Why use anecdotal evidence when there is real data you can look at? Here is one from the NMHC. Despite what you have been hearing from the media, current rent payment is on the same pace as in June 2019:

https://www.calculatedriskblog.com/2020 ... ds-92.html
Real data doesn't do much for the individual. I suggest you buy 5,10,20 rental properties and report back the results annually. You can join the millions of small business owners operating out there.

Biggerpockets.com is a good hub for everything rental property related.
"We are here to provoke thoughtfulness, not agree with you." Unknown Boglehead

stoptothink
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Re: Rental properties: best-performing asset class in 2020?

Post by stoptothink » Tue Jun 30, 2020 10:57 am

bloom2708 wrote:
Tue Jun 30, 2020 10:52 am
tomtoms wrote:
Tue Jun 30, 2020 9:48 am
bloom2708 wrote:
Tue Jun 30, 2020 9:40 am
A friend has 20 units rented. Long term rental units. With Covid, ~25% were behind in rent in May. June seems to be improving. A few caught up.
Why use anecdotal evidence when there is real data you can look at? Here is one from the NMHC. Despite what you have been hearing from the media, current rent payment is on the same pace as in June 2019:

https://www.calculatedriskblog.com/2020 ... ds-92.html
Real data doesn't do much for the individual. I suggest you buy 5,10,20 rental properties and report back the results annually. You can join the millions of small business owners operating out there.

Biggerpockets.com is a good hub for everything rental property related.
Tomtoms already has a thread where they argue with everybody about real estate, don't let them have another one.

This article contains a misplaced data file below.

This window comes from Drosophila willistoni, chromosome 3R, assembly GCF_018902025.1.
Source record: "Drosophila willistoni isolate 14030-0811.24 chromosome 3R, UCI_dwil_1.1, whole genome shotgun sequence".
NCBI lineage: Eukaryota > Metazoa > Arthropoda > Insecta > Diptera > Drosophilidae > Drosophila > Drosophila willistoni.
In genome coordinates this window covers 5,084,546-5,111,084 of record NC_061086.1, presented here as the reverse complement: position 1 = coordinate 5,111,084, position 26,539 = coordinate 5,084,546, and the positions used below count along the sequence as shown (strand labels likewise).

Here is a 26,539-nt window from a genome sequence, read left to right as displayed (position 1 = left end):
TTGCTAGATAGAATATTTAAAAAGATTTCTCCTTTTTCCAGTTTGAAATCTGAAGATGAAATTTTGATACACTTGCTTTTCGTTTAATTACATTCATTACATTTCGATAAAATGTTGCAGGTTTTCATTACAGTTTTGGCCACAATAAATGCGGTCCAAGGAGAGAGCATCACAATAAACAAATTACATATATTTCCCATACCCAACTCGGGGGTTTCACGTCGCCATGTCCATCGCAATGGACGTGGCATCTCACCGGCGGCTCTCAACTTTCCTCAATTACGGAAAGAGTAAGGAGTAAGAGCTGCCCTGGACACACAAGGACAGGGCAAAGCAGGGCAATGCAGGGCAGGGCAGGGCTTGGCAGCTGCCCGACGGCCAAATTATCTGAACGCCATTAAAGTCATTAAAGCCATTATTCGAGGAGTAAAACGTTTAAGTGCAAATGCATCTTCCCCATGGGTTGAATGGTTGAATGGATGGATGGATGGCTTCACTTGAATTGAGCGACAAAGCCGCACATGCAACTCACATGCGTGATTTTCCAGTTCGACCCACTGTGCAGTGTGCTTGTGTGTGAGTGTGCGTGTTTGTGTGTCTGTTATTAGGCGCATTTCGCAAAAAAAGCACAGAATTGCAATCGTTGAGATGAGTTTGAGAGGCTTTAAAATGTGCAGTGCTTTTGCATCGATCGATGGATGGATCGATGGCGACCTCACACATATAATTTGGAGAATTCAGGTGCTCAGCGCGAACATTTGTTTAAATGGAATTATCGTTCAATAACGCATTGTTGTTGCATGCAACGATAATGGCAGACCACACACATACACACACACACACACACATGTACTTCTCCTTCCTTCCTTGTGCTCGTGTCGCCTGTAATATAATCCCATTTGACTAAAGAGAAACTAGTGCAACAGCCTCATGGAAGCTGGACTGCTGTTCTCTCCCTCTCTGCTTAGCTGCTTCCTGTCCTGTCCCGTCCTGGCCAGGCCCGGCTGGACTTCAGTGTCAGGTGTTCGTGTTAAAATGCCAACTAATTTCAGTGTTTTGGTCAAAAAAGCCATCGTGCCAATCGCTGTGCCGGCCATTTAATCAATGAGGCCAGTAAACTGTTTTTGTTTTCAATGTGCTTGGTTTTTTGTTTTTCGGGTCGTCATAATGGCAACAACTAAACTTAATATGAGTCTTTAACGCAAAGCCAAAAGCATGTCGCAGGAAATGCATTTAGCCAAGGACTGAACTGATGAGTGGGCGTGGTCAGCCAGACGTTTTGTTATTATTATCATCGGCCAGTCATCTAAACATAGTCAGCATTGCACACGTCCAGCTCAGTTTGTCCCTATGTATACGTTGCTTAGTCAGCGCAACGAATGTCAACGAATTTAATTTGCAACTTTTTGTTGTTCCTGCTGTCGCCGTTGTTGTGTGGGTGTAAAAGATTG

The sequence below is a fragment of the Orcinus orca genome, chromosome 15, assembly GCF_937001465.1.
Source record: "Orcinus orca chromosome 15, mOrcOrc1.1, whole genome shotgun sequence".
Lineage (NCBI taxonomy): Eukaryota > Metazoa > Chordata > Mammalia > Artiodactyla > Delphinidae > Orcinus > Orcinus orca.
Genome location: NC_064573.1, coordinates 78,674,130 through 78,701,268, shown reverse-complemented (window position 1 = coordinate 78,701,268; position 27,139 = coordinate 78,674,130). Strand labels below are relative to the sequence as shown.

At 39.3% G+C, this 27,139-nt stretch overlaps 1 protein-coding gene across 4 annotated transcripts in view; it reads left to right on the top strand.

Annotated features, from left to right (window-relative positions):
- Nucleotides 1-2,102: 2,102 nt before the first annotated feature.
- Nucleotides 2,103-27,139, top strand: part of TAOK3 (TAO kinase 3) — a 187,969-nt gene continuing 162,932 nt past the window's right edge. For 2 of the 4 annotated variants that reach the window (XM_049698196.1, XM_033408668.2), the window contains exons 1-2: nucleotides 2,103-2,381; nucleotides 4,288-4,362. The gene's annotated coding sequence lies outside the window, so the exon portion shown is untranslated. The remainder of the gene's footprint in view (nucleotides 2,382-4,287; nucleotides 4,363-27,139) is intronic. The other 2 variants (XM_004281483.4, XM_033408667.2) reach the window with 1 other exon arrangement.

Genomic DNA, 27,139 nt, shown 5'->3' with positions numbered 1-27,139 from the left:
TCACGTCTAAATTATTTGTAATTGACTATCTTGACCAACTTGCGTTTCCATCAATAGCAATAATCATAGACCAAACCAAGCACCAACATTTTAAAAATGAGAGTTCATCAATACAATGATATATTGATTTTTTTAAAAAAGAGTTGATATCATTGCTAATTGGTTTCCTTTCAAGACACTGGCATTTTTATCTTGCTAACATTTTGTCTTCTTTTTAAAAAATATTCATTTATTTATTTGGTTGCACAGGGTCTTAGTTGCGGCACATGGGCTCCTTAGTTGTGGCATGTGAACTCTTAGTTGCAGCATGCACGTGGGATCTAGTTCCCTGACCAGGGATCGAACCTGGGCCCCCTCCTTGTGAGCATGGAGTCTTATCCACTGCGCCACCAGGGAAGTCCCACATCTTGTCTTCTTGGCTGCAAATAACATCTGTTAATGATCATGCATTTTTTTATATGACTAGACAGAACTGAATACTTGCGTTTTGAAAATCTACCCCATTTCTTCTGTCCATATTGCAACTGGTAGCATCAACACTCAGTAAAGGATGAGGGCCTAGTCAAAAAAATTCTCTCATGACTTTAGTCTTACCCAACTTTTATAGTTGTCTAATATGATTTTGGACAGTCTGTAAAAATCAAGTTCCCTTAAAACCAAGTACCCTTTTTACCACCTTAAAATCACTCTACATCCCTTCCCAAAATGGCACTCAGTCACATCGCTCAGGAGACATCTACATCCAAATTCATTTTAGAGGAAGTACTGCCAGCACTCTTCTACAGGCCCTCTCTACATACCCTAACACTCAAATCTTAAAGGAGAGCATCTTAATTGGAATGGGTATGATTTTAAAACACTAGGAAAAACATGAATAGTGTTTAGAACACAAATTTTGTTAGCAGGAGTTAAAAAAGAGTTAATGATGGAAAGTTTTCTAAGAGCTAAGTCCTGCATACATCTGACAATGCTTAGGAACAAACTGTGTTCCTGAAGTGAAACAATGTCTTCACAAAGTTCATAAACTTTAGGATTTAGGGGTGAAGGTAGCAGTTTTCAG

Topic Author
tomtoms
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Re: Rental properties: best-performing asset class in 2020?

Post by tomtoms » Tue Jun 30, 2020 11:00 am

Jags4186 wrote:
Tue Jun 30, 2020 10:48 am
EDV, Vanguard’s Extended Duration Treasury Index Fund, is up over 27% year to date. So, no, rental real estate is not the best performing asset class of 2020.
I oversimplified it. It is actually a lot more than 23.5%. The 23.5% is only the appreciation. I did not count mortgage pay down by tenants and extra rent money.

Jags4186
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Re: Rental properties: best-performing asset class in 2020?

Post by Jags4186 » Tue Jun 30, 2020 11:06 am

tomtoms wrote:
Tue Jun 30, 2020 11:00 am
Jags4186 wrote:
Tue Jun 30, 2020 10:48 am
EDV, Vanguard’s Extended Duration Treasury Index Fund, is up over 27% year to date. So, no, rental real estate is not the best performing asset class of 2020.
I oversimplified it. It is actually a lot more than 23.5%. The 23.5% is only the appreciation. I did not count mortgage pay down by tenants and extra rent money.
TMF is a 3x leveraged 20yr+ Treasury fund and it is up more than 60% YTD and that isn’t nearly as leveraged as your real estate.

Topic Author
tomtoms
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Re: Rental properties: best-performing asset class in 2020?

Post by tomtoms » Tue Jun 30, 2020 11:08 am

Jags4186 wrote:
Tue Jun 30, 2020 11:06 am
tomtoms wrote:
Tue Jun 30, 2020 11:00 am
Jags4186 wrote: